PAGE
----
Emma Pullen CEO of British Hovercraft company says that she has seen a sales boost
The British Hovercraft company, based in Sandwich, Kent, backed Brexit ahead of the vote.
Its boss, Emma Pullen, says that the UK’s move has been “very good for business,” has increased sales and exports, attracted more countries to do trade with and even put more money in the coffers.
The admission comes after Prime Minister Theresa May confirmed this week that Britain will leave the single market.
This could result in firms losing access to Europe’s 500 million customers.
Despite this, the firm details why they, and many others, still back Brexit.
Imogen Larkins, the General Manager of The British Hovercraft company firm told The Daily Express exclusively: “We’re doing more sales than ever before among countries that we had not done trade with previously.
“We are now doing trade with the Caribbean and the Middle East. We’re also moving into the states which is great news.
British Hovercraft Company
The British Hovercraft company, based in Sandwich, in the South of England, backed Brexit
“We’ve also got a deal with china so we’re very excited, it’s actually better than ever in terms of interest so it’s been very good for us.
The EU’s strict trade laws meant that The British Hovercraft Company had to wade through plenty of fine print before striking deals.
So, as Britain heads for divorce, the firm said that they will be relieved not to deal with these problems.
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Ms Larkin added: “We don’t feel as we are going to miss out on anything now that we’re leaving the EU. In fact our sales to the EU had been poor for quite some time.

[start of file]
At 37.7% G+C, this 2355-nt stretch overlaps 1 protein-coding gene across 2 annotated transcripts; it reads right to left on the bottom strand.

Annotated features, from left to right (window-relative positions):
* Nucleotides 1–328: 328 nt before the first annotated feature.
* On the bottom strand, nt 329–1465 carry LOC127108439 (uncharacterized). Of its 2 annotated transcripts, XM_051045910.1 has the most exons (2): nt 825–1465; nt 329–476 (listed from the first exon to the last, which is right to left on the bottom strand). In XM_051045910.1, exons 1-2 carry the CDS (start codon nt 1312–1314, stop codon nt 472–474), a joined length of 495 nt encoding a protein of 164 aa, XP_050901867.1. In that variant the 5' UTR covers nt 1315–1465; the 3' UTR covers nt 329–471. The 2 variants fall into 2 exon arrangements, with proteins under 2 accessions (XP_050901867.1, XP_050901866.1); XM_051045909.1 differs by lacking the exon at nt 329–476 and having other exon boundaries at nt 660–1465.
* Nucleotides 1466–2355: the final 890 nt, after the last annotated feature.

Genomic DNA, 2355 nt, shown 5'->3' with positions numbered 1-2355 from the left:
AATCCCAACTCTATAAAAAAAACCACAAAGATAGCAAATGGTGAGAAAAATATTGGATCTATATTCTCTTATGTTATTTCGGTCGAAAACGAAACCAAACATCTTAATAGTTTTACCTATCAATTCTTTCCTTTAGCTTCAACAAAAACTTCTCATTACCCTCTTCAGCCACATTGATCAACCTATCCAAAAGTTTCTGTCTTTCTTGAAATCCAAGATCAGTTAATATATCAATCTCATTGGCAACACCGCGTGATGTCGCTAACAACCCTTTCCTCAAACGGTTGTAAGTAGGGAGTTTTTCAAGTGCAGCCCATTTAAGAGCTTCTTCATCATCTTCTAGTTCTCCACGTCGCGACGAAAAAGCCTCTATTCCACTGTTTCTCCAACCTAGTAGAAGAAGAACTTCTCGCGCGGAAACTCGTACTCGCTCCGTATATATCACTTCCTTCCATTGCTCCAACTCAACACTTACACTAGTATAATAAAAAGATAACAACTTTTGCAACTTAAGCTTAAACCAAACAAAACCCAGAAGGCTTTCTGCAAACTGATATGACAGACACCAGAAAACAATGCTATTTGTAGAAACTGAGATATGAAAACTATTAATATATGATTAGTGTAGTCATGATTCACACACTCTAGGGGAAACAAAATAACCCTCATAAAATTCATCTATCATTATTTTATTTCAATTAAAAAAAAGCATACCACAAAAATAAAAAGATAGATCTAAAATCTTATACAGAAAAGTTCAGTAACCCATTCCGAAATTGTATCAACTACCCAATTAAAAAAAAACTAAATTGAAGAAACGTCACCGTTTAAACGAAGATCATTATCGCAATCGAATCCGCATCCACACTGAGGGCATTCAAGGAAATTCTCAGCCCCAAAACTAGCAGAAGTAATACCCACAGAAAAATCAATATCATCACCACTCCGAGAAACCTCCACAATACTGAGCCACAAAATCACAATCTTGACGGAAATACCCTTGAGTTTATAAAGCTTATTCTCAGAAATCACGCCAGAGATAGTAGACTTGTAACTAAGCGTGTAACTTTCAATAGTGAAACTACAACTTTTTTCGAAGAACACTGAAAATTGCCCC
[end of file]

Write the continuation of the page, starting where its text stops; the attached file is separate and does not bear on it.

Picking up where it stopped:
“The EU has no money so we were not doing particularly well in that market.
“The EU is also very restrictive in trade deals. There were an awful lot of different laws on hover craft sales, especially on commercial sales which had an impact on what we do here.
“From where we stand, Brexit has encouraged other countries to come through and approach us for trade like never before.
Prime minister Theresa May confirmed this week that Britain will leave the single market
“In fact many clients would only pay us some of the deposit beforehand, but now they now pay us the full deposit – which is really good for cash flow.
The British Hovercraft Company started as Flying Fish Hovercraft back in 1998 by Ivan Pullen, a hovercraft designer.
The company describes itself as the 'industry standard' in recreational hovercraft design.
They sell a range of small hovercraft for commercial and utility purposes.
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While the government is yet to trigger Article 50 which will set Brexit in motion its affects are already being felt.
Ms May announced at the start of October her deadline for beginning the formal Brexit process.
Article 50 of the Lisbon Treaty – will trigger two years of formal negotiations – and will be invoked before March 2017.
It means that the UK could be out of the EU by the summer of 2019.
Figures from the office for National Statistics show that the economy grew by 0.6 percent between July and September, faster than previous estimates.
And the pound fell dramatically after the vote in June 2016.
However, the fall in the pound has already exporters – like The British Hovercraft company.
It has seen an increase in sales which has allowed it to hire more staff.
The firm told The Daily Express: “We benefit from selling a British product because other countries see the British name as quality. They like the goods, they like the name.”
“We have even taken on more staff. We are a very small business but if I speak in percentage terms, we have increased our staff by 30 percent – and we have been able to do this because there is more money coming in since Brexit.”
“We are very happy with Brexit, because we feel we are taking back the country.”
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